There is a lot being written about television and movies these days. Did you know this is the golden age of TV? It’s true and if I hear myself or anyone else say it one more time I’m gonna puke. This is because there are so many TV series and special programming events that it has all become inconsumable in any reasonable amount of time to keep up without spoilers from social media and well-meaning friends.

But like cmon Chair, don't you want to know who Barb is? #poorbarb #leggomyeggo

But like cmon Chair, don’t you want to know who Barb is? #poorbarb #leggomyeggo

As for films – there IS time to see all the great ones every year but not enough of us are willing to leave our homes to do so. Though when we do we’re usually happy we did. Except often it’s equally satisfying to wait and experience them on your own time. Or borrow someone else’s screeners. (Or, eventually, their Netflix password.) Be honest.

I'll get to you Alicia and Michael #alreadyweeping

I’ll get to you Alicia and Michael #alreadyweeping

THEATRE, however, requires movement, thought and the ability to leave your home or tablet and actually be somewhere else to watch something on someone else’s time. It also requires you to pay more and be plopped into an even larger room of people you don’t know. But when you do, and it works, there is nothing like it. The immediacy. The danger of something going horribly wrong – or wonderfully right. In fact, on stage they can sometimes be one in the same. And as an audience member you are guaranteed that exact moment you’ve just witnessed will never happen in that very same way ANYWHERE else again. Ever. And you thought you didn’t have the chance to experience anything unique or special anymore.

I’ve been fortunate to have a very short weekend in NYC this Labor Day holiday where the significant spouse and I managed to squeeze in FOUR Broadway shows in less than 48 hours. Yes, you read that right. That’s what you do on a yearly trip here. Or any trip here for that matter (Note: Don’t write in about museums, restaurants, concerts and friends). And even if you can’t get to NYC to do it, every one of these four shows will be doing multi-city national tours within the next year. So you MUST go see at least one of them, no matter what your mood and finances are. (Note: There are BIG discount tickets available everywhere – check online).

LOL Discounts!

LOL Discounts!

WHY you may ask?

Because experiencing a work of art live with others will make you feel less alone. Because at least one of the four will speak to you in a significant way. And because, for a very short time, you will be part of something larger than yourself. Of course, you (we) always are. But it’s so easy to deny that in everyday life. Am I saying theatre is like religion?   Uh, no, not all. It’s be(tt..)… Right, okay, let’s not go there.

Instead – here are this weekend’s BIG FOUR. No, Tony award-darling, hottest ticket in town Hamilton is not among them because we weren’t going to fork over the $500-$1000 per ticket the scalpers were asking. Yes, 99% of my friends tell me it’s brilliantly done. But guess what – it’s not the only game in town on Broadway. Or in your town. And besides, it will eventually play there too in the next year or so.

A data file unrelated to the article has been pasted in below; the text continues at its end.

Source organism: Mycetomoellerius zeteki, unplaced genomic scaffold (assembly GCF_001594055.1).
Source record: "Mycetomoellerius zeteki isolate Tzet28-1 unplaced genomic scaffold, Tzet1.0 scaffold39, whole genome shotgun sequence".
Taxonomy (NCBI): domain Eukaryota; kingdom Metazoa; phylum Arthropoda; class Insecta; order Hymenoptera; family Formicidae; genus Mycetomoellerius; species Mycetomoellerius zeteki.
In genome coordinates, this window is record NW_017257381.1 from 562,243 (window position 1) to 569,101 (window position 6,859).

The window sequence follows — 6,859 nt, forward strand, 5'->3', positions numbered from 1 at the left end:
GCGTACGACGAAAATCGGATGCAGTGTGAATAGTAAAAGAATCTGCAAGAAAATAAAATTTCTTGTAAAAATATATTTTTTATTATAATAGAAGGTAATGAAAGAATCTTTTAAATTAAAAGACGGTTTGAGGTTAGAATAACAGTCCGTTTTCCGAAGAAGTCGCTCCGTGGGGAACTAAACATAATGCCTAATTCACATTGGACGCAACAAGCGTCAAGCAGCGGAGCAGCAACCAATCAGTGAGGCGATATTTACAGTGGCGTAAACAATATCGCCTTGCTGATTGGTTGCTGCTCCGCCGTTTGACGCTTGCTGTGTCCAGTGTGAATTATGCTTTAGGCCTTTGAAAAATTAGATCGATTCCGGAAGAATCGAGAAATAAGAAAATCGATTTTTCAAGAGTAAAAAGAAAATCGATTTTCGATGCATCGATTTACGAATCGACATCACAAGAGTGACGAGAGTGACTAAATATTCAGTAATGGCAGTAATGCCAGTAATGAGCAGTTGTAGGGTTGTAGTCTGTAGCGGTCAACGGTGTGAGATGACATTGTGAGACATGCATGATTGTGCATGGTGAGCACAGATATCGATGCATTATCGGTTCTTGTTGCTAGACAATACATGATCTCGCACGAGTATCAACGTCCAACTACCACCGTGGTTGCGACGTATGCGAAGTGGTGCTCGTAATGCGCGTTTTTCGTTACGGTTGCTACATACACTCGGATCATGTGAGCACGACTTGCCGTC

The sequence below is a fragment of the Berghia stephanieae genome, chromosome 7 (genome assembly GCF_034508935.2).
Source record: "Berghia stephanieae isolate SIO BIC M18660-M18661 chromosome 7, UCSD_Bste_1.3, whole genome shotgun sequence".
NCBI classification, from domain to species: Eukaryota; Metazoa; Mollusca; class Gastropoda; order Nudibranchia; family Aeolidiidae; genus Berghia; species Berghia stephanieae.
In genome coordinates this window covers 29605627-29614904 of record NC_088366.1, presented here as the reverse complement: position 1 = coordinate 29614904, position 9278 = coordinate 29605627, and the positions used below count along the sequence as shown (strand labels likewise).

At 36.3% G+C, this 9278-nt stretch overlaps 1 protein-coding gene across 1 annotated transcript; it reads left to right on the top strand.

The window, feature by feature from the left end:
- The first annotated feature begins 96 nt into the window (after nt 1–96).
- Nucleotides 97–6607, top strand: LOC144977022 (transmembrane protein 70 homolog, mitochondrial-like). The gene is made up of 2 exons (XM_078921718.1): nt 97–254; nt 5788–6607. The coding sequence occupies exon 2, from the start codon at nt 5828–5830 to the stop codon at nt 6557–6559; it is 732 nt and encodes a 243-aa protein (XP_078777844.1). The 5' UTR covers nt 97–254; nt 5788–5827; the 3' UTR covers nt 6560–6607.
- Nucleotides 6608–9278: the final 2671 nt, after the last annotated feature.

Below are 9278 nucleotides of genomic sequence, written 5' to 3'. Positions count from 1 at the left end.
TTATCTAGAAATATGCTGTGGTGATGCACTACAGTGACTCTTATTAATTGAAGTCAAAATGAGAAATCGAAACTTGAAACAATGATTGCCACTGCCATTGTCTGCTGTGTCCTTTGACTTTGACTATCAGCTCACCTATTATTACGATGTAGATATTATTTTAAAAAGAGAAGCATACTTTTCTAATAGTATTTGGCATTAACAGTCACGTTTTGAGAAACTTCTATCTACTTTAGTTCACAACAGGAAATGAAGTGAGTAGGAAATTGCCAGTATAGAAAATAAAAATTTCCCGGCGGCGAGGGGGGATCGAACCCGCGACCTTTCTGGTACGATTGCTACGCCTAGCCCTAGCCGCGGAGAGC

Come to the Fun Home!

Come to the Fun Home!

This is a memory musical piece played in-the-round and as told by the fictional version of cartoonist Allison Bechdel. She was the author brave enough to some years ago write an acclaimed graphic novel of the same name that recounted the story of her coming out as a lesbian along with the story of her closeted gay father and his eventual suicide. If that sounds depressing – or an impossible subject for a musical – it is neither. Quite the opposite and then some. This is yet another reason why one has to – sometimes – leave one’s house.

Alison Bechdel... Also creator of the Bechdel test (google it)

Alison Bechdel… creator of the Bechdel test (google it)

The creative team of Fun Home have recreated a seemingly bizarre family coming-of -age tale that they have somehow made universal and..well… mainstream. As I wrote to a friend, who is a friend of the author – because I just couldn’t contain myself – every moment seemed to land exactly right. The loneliness and isolation we all feel from time to time growing up; the inability to understand the drama happening right under your nose; searching years later as an adult (or even worse as an adult writer) for a way to piece together moments of your past that no one else wants to remember or claims they can remember; coming out to the world fully as yourself – whether you are gay or straight; and somehow taking all of these experiences and moving on with your life – or, if you’re a writer, trying to make your life into art.

Of course, this description sells the show terribly short. Let’s just say, I’m Changing My Major to Joan. Which you will understand immediately after you see it.

Rating: Five Rainbow Flags

Screen Shot 2016-09-05 at 2.26.59 PM







Yes, the musical was first on Broadway 11 years ago. And it was in 1982 that Alice Walker’s seminal book was first published. Not to mention Steven Spielberg directed a movie version in 1985 that’s been on TV nine zillion times.

You know... the one with Oprah

You know… the one with this lady